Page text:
Advanced Garage Overhead Door Repairs

Replace springs and cables - safely

Learn how to repair overhead garage door springs and cables—without winding up in the emergency room. Follow along as a pro explains how it's done.

By the DIY experts of The Family Handyman Magazine

TIME

One day

COMPLEXITY

Complex

COST

$100 - $500

Similar Projects

Before you do this yourself…

Lots of things can go wrong with a garage door, and most are easy to fix. But problems involving the springs are more serious. The springs provide lifting force for the heavy door and are under tremendous tension—get careless, and they can hurt you. But if you use the correct tools and follow our instructions, you can rebuild the entire torsion spring system in just a few hours, without any side trips to the ER. We won't cover extension spring systems in this story. But we'll show you how to replace the more common torsion springs, the kind that mount on a bar above the garage door.

Depending on where you live, doing this job yourself might save you $200 or more. Then again, it might save you less than $50. So before you spend several hours fixing your garage door, it's a good idea to gather a few professional estimates.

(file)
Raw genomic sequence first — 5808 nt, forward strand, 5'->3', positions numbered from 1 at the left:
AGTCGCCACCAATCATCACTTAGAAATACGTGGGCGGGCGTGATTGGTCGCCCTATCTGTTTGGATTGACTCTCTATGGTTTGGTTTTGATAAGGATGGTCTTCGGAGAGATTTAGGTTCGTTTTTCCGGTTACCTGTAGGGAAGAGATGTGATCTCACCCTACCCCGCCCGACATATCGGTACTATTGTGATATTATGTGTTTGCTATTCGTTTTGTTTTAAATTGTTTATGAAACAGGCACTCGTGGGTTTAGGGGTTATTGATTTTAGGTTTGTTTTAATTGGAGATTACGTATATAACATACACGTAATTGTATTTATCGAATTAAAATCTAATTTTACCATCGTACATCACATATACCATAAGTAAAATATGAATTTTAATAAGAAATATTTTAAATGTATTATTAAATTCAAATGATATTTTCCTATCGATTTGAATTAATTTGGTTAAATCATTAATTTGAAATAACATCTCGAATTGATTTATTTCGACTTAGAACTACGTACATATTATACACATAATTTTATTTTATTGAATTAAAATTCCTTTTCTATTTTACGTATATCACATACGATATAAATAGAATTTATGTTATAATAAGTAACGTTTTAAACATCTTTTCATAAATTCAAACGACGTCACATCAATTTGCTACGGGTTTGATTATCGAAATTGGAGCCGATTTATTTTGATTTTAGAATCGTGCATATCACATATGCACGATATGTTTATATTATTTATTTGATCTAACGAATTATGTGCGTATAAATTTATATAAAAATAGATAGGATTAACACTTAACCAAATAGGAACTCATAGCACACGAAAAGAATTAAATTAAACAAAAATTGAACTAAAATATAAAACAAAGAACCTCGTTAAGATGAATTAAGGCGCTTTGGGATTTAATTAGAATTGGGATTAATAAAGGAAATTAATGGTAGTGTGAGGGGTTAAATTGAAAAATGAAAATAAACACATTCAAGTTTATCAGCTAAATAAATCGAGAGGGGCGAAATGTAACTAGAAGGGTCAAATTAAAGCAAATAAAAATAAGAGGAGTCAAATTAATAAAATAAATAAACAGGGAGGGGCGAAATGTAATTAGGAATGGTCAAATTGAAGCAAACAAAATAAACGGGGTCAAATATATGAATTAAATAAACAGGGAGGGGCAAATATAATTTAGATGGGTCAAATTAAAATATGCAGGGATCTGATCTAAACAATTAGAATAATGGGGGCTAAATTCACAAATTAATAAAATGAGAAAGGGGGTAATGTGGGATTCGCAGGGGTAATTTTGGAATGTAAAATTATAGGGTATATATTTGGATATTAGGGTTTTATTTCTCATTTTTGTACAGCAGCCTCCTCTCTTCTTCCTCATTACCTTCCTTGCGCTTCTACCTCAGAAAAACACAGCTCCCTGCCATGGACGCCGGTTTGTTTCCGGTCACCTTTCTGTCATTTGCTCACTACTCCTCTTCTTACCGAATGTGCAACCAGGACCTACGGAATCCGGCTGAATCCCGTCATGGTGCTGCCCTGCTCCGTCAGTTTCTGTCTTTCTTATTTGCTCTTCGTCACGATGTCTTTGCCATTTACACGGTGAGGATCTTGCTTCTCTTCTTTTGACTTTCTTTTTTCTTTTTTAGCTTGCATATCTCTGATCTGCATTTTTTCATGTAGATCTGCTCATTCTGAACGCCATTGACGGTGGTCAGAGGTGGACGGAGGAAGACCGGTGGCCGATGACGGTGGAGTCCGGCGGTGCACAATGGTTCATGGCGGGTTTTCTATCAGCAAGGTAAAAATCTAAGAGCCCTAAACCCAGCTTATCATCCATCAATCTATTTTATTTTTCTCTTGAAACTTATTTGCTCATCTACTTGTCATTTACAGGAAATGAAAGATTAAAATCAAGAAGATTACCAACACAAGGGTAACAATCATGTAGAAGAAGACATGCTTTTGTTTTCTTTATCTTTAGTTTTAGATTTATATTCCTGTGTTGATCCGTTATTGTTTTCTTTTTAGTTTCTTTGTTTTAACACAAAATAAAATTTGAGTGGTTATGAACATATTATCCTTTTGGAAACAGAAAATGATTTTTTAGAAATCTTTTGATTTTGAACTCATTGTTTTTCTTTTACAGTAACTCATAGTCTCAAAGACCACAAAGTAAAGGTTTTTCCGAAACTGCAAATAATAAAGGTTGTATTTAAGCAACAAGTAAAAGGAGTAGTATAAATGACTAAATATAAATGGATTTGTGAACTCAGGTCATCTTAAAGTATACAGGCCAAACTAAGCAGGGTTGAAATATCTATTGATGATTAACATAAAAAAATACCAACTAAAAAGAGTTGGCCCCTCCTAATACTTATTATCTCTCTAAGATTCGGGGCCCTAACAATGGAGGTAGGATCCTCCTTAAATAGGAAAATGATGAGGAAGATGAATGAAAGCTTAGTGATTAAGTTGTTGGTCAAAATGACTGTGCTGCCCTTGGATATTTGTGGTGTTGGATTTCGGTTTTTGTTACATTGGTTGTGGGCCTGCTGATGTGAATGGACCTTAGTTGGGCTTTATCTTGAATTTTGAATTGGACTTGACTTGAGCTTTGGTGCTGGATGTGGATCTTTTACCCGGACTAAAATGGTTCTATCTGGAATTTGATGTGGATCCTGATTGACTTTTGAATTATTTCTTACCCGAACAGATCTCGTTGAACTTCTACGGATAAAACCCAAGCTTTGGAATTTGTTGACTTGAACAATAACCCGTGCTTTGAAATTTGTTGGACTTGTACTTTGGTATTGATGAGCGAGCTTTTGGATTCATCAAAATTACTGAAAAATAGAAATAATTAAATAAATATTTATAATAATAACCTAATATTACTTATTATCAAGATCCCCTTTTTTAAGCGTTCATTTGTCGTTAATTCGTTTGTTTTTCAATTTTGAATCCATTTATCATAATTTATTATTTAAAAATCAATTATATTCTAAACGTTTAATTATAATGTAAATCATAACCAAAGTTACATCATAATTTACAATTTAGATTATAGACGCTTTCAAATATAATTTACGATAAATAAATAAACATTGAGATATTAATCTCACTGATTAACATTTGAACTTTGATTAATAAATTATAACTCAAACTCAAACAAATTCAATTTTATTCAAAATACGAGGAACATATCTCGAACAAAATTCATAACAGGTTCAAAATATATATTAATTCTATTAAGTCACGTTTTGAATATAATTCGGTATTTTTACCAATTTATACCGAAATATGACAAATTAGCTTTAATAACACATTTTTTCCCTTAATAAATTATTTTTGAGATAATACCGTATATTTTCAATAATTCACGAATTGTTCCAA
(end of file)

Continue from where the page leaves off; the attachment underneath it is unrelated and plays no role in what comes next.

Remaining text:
Start by getting a rough measurement of your springs (length and diameter). Then measure the width and height of your door. Make sure the quote includes the trip charge, parts and labor. Then ask for a price based on 7x19 lift cables and double-life springs. Those items will give you more years of service and should only add $65 to the price.

Figure A: Garage Door Lift System

To help lift a heavy garage door, the springs apply twisting force to the torsion tube. Drums at the ends of the tube act as reels, winding up the cables connected to the door. The most common problems with this system are broken springs or cables. Smaller doors often have just one spring.

Lift system

Step 1: Lock down the door

Play it Super Safe!

  • NEVER use screwdrivers, pin punches or pliers handles to wind or unwind a torsion spring. Trust us: This is the best way to wind up in the hospital. Don't even think about doing this job without a proper set of winding bars. You can buy a set of professional hardened-steel winding bars for about $25 from online suppliers. (Garagedoorpartsusa.com and stardoorparts.com are two online sources that sell winding bars, springs and other parts.) Professional winding bars work with 1/2-in. and 7/16-in. winding cones. If your winding cones have 1/2-in. openings, you can make your own winding bars by cutting a 36-in. length of 1/2-in.-diameter round bar stock in half (buy round bar stock from any hardware or home center). Just file a smooth bevel on each end so it slides into the winding cone holes easier.
  • Position your ladder to the side of the spring ends so you're never directly in front of the spring cones when they're winding or unwinding.
  • Keep the garage door opener disconnected from power at all times, and lock the door in the lowered position, especially when you're winding the springs.
  • Wear eye protection and leather gloves throughout the project.
  • Step off the ladder and move it off to the side before unclamping the door and testing the balance. Never test a door while you're standing on the ladder.

Proper safety equipment.

Step 2: Loosen the unbroken spring